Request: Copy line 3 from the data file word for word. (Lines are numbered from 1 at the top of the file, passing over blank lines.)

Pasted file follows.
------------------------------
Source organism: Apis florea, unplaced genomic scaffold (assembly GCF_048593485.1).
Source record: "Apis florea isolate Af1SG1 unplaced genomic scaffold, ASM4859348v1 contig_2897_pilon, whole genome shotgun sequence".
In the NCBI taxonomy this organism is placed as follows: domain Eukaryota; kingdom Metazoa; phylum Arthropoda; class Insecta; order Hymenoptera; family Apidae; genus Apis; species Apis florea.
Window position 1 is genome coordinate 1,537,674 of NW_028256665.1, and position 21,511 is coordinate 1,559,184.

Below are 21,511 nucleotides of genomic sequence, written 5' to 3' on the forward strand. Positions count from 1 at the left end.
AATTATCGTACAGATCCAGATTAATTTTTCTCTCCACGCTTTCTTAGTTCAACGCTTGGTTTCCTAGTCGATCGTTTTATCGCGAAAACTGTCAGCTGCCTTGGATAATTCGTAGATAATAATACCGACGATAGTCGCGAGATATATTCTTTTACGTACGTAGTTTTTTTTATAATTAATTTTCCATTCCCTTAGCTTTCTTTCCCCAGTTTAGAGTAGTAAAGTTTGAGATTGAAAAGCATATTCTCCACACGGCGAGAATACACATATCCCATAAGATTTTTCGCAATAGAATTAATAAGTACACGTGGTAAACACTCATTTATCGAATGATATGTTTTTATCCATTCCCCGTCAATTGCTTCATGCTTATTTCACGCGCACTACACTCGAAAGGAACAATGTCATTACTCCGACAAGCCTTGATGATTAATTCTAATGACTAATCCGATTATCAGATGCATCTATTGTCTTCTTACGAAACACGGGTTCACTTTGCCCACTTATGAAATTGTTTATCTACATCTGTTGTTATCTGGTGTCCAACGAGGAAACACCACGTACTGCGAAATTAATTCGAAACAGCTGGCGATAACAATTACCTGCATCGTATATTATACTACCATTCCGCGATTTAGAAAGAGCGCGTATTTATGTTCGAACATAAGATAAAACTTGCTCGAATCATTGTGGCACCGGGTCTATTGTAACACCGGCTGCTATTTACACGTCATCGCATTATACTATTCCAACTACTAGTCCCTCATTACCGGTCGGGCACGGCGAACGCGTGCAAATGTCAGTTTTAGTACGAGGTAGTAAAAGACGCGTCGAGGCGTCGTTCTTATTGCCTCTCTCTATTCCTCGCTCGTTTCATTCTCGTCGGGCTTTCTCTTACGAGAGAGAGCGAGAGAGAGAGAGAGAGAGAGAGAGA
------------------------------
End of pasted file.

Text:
In the NCBI taxonomy this organism is placed as follows: domain Eukaryota; kingdom Metazoa; phylum Arthropoda; class Insecta; order Hymenoptera; family Apidae; genus Apis; species Apis florea.